The Ramblings of an Indian Pro Wrestling Fan

Author’s disclaimer: This article isn’t a hardlined prophecy by a wrestling nerd.

Pro wrestling or rather WWE (WWF before 2002) for casual viewers is associated with megalomaniacal storylines revolving around caricatured steroid-injected Davids and genetically freakish Goliaths, thrown in with buxomly ladies. A major section of the  wrestling demograph is built up of especially pre-adolescent freshly testosterone invigorated young boys in schools. The charm of gravity-defying high-flying moonsaults and hard bumps to the ring mat present an exciting entertainment-cum-inspiration source for a lot of these viewers. To do something that isn’t realistically possible in their disciplined and inactive school life hooks them onto the product for the latter viewing experience.

Billy Kidman off the top rope with The Shooting Star Press.

After a few years  and a few revelations later (read as THE INTERNET!), the naive wrestling fans get “educated” about the base realities of the sport and some of them take that as if they’ve been told Santa Claus or the Tooth Fairy aren’t real. [By the way, if you didn’t understand what that meant, I was hinting at the part when we realize wrestling isn’t all real and the winners are determined beforehand.] They become disillusioned with the entire product as a whole and disconnect themselves from it by terming it as a step in the process of “growing up”. I digress. Also I digress because I’ve wanted to use this thing because it’s quite cool these days! Okay, let me digress back to the story. But my noble engineering compatriots, the process of growing up isn’t actually that easy.

That’s Mick Foley falling from a height of 20 feet.

The basic underlining concept behind every wrestling match is a good guy going against a bad guy, which is similar to your any television programme like Dexter, Sherlock Holmes, Mandira Bedi’s Shanti and almost every mythical story ever told. The good guy might get siphoned off by the bad guy’s corrupt practices, and other subversive ways. But the money lies in the former defeating the latter eventually at a major event. As governments and economics changed, the characters became more convoluted and rooted to our lives, for example, perhaps the greatest superstar of all times: Stone Cold Steve Austin. Austin wasn’t glamorous or a Hulk Hogan with sculpted biceps, running on the beaches of Daytona in yellow-and-red, brother. He was just a bald guy with a small beard and a black vest with black boots by entering the ring to a straight guitar riff following the sound of glass-break, who gave the finger to his tyrannical boss and kicked his derriere (this article isn’t NSFW, what else do you expect to read?) for everyone’s good!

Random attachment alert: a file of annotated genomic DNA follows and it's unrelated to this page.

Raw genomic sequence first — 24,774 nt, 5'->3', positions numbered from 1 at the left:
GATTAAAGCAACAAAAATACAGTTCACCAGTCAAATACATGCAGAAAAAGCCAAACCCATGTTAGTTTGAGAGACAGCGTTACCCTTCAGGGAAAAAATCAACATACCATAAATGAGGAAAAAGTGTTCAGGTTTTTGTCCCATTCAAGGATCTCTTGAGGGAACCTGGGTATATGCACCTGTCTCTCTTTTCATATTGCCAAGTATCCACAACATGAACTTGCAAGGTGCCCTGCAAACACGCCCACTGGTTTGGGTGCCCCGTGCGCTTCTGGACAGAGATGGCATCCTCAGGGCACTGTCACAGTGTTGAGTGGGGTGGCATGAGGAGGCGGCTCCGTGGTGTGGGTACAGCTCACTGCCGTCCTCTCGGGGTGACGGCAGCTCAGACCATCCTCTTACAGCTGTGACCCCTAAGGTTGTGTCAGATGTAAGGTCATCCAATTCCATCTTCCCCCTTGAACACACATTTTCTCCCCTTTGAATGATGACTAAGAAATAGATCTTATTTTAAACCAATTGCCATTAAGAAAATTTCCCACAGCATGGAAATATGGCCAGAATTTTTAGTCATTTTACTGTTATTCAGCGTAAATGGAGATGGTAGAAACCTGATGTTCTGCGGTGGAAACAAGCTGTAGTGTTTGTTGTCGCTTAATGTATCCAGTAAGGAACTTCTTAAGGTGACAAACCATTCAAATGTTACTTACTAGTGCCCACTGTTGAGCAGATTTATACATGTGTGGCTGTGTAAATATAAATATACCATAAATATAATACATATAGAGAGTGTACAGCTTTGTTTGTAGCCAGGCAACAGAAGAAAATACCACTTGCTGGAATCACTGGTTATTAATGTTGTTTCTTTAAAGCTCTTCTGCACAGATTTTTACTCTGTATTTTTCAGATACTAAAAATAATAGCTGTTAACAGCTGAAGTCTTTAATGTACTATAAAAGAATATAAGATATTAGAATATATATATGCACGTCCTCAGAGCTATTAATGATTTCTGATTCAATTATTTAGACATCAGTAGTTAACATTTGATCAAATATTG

Stone Cold! Stone Cold! Stone Cold!

The character was simply a hardcore mean machine and the audiences never gave a more resoundingly unanimous loud positive reaction to anyone else.  The point that I’m trying to make is how different yet same the wrestling product is. There’s comedy, romance (ugh), action (obviously) suspense, anticipation and most importantly a conflict for the viewers which guy do they like more, often cheering for the villains rather than the quintessential white knight of the company. To look down upon wrestling fans isn’t too uncommon globally, but our breed has a nasty image of taking the entire show business very close to our hearts. The obsession with the stars has waned out through the years but I kid you not when I claim wrestling fans are more extreme than Justin Bieber (or One Direction / Weezy/ Brezzy / Deezy / Whateverzy) fans.

CM Punk is a straight-edge, punk-rock loving ‘current day Stone Cold.’

I’ve seen toddlers, punk rock chicks, heavily tattooed dudes, freakishly awesome bearded guys (yours truly is a proud member of this category), mothers, and even grannies in the same arena chanting for their favourite superstars. But the Indian scene is quite different, most of the viewers are derivatives of the XY-chromosome and usually young. If you’re a wrestling fan and you tell your friends that you can’t go out with them because there’s a pay-per-view (monthly major attraction show) on TV, you must really be prone to supposedly demeaning jibes like “What are you? Ten?” and a cocky laugh. Or the lamest of them all, “Man, wrestling isn’t real.” Yes, whiz kid, you must be Arnold from Terminator who’s arrived to save me from the fake world. You must also observe how I avoided attempting to type his surname. Who’s the real whiz kid now?

Did you say, “wrestling isn’t real?”

Pro wrestling’s also had a deep bond with rock music, except for the occasional Flo-Rida and Limp Bizkit, it’s all smooth Rollin’. (Another inside joke) Sure we do have our Undertakers, Kanes, Ultimate Warriors and Papa Shangos but who doesn’t? Aren’t Indian films and TV shows filled with larger-than-life-ridiculously-powerful villains and vamps? And those who complain how wrestling isn’t the ‘same’ as to what it was back in their day simply need to roll their eyes and take a whiff of their surroundings, it’s 2012. Kids have i-Phones!

Papa Shango

Fair enough?

So sit back, reminisce the old days on Youtube, or watch the new product on television or the internet. There’s TNA, ROH and a lot more independent stuff too. And for the sake of whatever you believe in, don’t ever taunt wrestling fans with a “That isn’t real.”, because you could be right in the middle of a real fight if your friend’s flipped to the right amount.

P.S. This is my entry for my college magazine.

  1. April 8th, 2014

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